Singapore students build personal flying machine

A team of eight engineering students from the National University of Singapore (NUS) have built a personal flying machine, dubbed 'Snowstorm'.

It could only be demonstrated by flying it indoors, due to Singapore's legal requirements for personal aerial vehicles.

Resembling a giant drone, 'Snowstorm' comprises of motors, propellers and landing gears set within a hexagonal frame and can be controlled by the person sitting in it, or remotely.

It's environmentally-friendly too, as the three rechargeable lithium batteries get their energy from solar power. 

Joerg Weigl, who came up with the idea and is one of the supervisors of the project, said he wanted 'Snowstorm' to help people realize their dreams of flying.

"Because flying is now a community. People can now fly with a jetliner, but the feeling of flying got lost on the way. So 'Snowstorm' is our multi-copter where you can get the feeling of flying back, the feeling of flying to anybody who wants to fly," he said.

The team said the current prototype can technically bear the load of a single person up to 70 kilograms for a flight time of about five minutes and for safety, the seat is installed with a five-point harness that secures the pilot to the center of the machine.

However, a dummy, which is a few times lighter than a human being, was visibly easier to control.

Team member, student Wang Yuyao admitted that 'Snowstorm' is still a work in progress.

"The next step is, from an electrical standpoint, it's definitely to have more fail-safes, better stability and easier control for the pilot, and from the mechanical side of the staff, it's definitely more structural stability as well as maybe even more power. We can always add more motors to lift a heavier person," he said.

Rather than a mode of transportation, the team said the flying machine will be more for personal recreational use.

Weigl said he could see it being commercialized some years down the road.

"As soon as you make it stable and possible as a fun activity, a fun activity is what people want and if people want this, it's a product and as soon as it's a product, it's a commercial market (product). That's very simple and it's a commercial market (product) that doesn't pollute the environment, so that is a nice thing," he said.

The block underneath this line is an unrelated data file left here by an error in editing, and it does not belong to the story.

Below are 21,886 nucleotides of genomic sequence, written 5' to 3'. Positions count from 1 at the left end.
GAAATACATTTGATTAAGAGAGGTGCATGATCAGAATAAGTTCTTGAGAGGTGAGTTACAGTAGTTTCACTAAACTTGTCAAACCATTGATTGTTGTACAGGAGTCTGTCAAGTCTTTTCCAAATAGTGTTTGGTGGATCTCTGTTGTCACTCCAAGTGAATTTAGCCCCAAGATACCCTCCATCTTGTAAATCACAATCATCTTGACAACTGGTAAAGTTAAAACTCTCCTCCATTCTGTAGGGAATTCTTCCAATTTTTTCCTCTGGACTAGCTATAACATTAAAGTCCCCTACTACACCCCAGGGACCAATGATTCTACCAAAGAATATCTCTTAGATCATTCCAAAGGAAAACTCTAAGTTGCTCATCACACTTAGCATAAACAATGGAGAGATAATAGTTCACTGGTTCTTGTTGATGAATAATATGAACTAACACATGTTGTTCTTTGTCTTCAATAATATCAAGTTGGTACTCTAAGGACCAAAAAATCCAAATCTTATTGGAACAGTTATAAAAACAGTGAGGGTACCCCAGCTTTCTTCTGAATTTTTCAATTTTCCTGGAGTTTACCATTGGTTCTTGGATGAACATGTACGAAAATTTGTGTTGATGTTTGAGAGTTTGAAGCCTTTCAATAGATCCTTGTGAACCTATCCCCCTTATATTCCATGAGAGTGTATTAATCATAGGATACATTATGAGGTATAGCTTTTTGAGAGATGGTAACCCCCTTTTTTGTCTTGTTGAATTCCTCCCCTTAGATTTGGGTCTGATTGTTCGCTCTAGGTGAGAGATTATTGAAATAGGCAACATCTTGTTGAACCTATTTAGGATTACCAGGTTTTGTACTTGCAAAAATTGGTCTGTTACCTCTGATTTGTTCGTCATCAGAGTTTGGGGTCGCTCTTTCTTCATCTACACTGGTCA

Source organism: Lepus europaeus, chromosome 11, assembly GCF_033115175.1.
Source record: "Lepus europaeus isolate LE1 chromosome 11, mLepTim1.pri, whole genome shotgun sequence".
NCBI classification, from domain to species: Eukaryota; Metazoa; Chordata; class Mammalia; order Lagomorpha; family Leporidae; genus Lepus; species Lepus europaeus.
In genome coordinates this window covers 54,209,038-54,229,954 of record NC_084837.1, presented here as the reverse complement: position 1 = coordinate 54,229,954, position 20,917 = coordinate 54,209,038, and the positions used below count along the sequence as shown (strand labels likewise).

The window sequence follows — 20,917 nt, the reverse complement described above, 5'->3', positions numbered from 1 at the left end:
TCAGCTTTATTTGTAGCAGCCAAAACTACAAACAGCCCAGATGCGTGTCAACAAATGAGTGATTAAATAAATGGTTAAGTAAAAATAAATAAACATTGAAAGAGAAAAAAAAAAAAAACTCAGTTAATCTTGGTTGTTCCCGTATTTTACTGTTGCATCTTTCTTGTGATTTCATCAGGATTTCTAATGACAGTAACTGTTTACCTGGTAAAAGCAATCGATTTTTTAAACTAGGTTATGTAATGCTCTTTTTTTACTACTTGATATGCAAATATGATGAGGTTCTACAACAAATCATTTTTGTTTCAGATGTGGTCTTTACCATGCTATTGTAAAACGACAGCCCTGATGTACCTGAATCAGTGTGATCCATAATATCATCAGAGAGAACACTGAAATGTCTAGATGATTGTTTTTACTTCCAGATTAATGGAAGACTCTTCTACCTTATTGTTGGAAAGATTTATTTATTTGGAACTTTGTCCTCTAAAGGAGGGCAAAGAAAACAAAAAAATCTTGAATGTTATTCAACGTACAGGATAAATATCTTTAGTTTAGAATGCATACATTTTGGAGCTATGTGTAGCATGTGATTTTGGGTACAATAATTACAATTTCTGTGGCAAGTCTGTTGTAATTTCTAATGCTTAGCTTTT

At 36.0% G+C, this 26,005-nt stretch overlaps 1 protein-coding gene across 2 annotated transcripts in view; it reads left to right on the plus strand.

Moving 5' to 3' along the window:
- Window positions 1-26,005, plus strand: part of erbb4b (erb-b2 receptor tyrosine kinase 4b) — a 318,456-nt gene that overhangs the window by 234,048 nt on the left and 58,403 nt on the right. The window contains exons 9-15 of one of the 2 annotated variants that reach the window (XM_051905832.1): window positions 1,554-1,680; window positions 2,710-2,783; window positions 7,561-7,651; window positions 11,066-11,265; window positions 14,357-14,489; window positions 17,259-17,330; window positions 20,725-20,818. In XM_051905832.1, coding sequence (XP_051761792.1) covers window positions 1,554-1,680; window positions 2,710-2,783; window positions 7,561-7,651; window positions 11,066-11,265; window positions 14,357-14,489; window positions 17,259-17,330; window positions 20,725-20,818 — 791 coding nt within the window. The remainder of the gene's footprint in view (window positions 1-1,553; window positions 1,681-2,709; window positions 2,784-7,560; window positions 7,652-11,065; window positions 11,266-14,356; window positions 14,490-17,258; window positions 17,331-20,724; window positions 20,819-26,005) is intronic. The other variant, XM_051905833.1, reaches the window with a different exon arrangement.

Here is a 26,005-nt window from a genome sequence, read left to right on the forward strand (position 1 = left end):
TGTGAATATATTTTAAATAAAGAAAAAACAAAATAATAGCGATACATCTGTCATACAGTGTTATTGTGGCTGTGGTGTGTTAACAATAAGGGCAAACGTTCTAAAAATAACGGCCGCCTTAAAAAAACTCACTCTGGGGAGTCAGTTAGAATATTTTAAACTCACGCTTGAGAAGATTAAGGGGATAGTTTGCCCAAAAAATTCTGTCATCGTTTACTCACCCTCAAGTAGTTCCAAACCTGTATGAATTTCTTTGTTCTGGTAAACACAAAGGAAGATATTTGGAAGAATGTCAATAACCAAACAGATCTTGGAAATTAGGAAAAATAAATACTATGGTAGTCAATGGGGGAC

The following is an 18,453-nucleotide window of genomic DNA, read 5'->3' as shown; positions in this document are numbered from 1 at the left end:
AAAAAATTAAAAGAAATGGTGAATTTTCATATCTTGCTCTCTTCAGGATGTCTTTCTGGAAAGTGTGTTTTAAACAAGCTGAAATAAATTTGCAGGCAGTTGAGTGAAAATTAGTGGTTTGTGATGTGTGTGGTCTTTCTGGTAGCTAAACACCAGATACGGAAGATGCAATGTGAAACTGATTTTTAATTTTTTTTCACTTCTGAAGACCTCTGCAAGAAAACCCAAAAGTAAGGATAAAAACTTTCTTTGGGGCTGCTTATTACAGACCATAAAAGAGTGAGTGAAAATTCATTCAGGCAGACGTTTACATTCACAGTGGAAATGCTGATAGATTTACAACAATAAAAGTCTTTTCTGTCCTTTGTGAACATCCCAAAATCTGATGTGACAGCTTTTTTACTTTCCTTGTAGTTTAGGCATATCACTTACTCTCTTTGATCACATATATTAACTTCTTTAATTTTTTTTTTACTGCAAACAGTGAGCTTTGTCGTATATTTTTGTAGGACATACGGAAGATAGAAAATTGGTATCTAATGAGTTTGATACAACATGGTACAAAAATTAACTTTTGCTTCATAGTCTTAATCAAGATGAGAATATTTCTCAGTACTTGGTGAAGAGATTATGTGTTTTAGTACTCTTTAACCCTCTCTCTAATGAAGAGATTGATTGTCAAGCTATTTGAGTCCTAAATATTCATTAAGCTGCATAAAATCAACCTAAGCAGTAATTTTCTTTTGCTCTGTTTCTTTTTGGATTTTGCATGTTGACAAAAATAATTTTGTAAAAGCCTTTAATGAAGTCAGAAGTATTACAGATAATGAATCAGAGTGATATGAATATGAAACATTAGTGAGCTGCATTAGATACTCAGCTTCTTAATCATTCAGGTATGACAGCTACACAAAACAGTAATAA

The personal flying machine was built over a one-year period.

Melting glaciers blamed for subtle slowing of Earth’s rotation

WASHINGTON The melting of glaciers caused by the world's rising temperatures appears to be causing a slight slowing of the Earth's rotation in another illustration of the far-reaching impact of global climate change, scientists said on Friday.

The driving force behind the modest but discernible changes in the Earth's rotation measured by satellites and astronomical methods is a global sea level rise fueled by an influx of meltwater into the oceans from glaciers, the researchers said.

"Because glaciers are at high latitudes, when they melt they redistribute water from these high latitudes towards lower latitudes, and like a figure skater who moves his or her arms away from their body, this acts to slow the rotation rate of the Earth," Harvard University geophysicist Jerry Mitrovica said.

The movement of ice and meltwater is also causing a slight migration of the Earth's axis, or north pole, in a phenomenon known as "polar wander," the researchers said.

"Imagine a figure skater who doesn't stick their arms straight out but rather sticks one at one angle and the other out at another angle. The figure skater will begin to wobble back and forth. This is the same thing as polar motion," Mitrovica said.

The research looked at the changes in the planet's rotation and axis in light of the world's sea level rise in the 20th century as a result of increasing global temperatures.

The melting of the ice sheets and the rise in sea levels moved the planet's rotation axis, or north pole, at rates of less than a centimeter per year, Mitrovica said. This melting slowed the Earth's rotation and increased the duration of a day by about a thousandth of a second over the 20th century, Mitrovica said.

"These are small effects," but are another indication of the profound impact of human-induced climate change on the planet, Mitrovica said. The observed rotation slowdown does not pose a danger to the planet, he said.

If polar ice sheets melt at higher rates this century, as experts forecast them to do, the impact on Earth's rotation will grow, Mitrovica said.

The research was published in the journal Science Advances.

(Reporting by Will Dunham; Editing by Sandra Maler)

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Panda passion: Study reveals secret of fruitful captive breeding

WASHINGTON In pandas as in people, it appears that passion prevails.

Scientists studying captive breeding of the endangered bamboo-eating bears said on Tuesday pandas are far more likely to mate successfully and produce cubs when they show through a complex series of behaviors a preference for a potential mate.

When giant pandas in captive breeding experiments displayed no such preference, despite being deemed genetically suitable as a pair, their chances of successfully mating dropped to zero.